Stage is set for 30 years of drama

Sister Act: The Musical, by Alnwick Stage Musical Society at Alnwick Playhouse.Sister Act: The Musical, by Alnwick Stage Musical Society at Alnwick Playhouse.
Sister Act: The Musical, by Alnwick Stage Musical Society at Alnwick Playhouse.
A group of thespians will be celebrating 30 years of performing with their latest production, which takes to the stage in March.

Alnwick Stage Musical Society celebrates its 30th anniversary with Norman Luke taking the helm to steer them towards seven performances of the Andrew Lloyd Webber and Tim Rice musical, Evita.

The supremely talented Peter Brown as musical director and Joanne Burn as choreographer make up the production team.

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Norman said: “There have only been a small number of licences given out to adult amateur groups in the whole of the UK to perform Evita so we are very fortunate to have been given one.

“We have an amazingly talented group of performers in this year’s show and it is a suitable follow-up to last spring’s multi award-winning sell-out show, Sister Act.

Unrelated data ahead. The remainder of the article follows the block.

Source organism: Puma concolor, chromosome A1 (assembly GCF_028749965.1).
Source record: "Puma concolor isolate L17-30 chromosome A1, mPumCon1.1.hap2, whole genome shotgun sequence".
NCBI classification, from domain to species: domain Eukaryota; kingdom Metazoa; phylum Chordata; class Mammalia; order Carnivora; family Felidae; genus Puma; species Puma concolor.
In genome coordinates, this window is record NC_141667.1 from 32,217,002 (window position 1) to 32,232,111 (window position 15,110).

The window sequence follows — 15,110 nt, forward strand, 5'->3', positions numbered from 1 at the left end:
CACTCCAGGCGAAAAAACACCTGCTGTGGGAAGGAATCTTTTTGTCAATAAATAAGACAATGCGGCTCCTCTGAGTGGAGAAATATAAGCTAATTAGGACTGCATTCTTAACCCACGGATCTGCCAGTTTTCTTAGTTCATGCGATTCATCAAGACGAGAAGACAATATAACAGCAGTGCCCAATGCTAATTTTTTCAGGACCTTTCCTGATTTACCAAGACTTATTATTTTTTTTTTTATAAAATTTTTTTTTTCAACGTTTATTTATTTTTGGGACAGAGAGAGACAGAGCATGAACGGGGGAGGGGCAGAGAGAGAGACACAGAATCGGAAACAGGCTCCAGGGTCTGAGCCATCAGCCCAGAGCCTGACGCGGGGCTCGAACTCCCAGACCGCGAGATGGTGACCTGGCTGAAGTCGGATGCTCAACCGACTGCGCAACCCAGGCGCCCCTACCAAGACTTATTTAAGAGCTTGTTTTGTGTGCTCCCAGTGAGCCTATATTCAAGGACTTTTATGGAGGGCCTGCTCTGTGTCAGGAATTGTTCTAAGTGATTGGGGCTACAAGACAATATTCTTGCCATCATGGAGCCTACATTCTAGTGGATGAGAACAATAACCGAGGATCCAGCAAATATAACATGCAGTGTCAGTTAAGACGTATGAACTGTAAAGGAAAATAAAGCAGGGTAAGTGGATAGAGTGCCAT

“At last year’s NODA awards, newcomer to the society, Leonie Dial, won the prize for individual performance and the society itself took the prize for best production, which took into account direction, musicality, dance and overall production value.”

Norman Luke and Paul Toward founded the society 30 years ago and Norman has both performed in and directed many of the shows during the last three decades of performances.

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Jo Potts, manager of the Alnwick Playhouse, where the Alnwick Stage Musical Society performS, said: “It is always a pleasure having the Stage Musical Society perform at the Playhouse, particularly as it usually has sell-out performances, and Evita, I am sure, will be no exception.

“Tickets are already selling fast and it looks as if it will be one of this season’s hottest tickets in town.”

Evita, the musical, concentrates on the life of Argentine political leader Eva Perón, the second wife of Argentine president Juan Perón.

The story follows Eva’s early life, rise to power, charity work, and eventual death.

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The musical began as a rock opera concept album released in 1976.

Its success led to productions in London’s West End in 1978, winning the Laurence Olivier Award for Best Musical, and on Broadway a year later, where it was the first British musical to receive a Tony Award for Best Musical.

Big musical numbers include Oh What A Circus, Another Suitcase in Another Hall, Buenos Aires, and most famous, Don’t Cry for me Argentina.

The show runs from March 21 to 26 at the Playhouse. For details of performances and how to book tickets see left.

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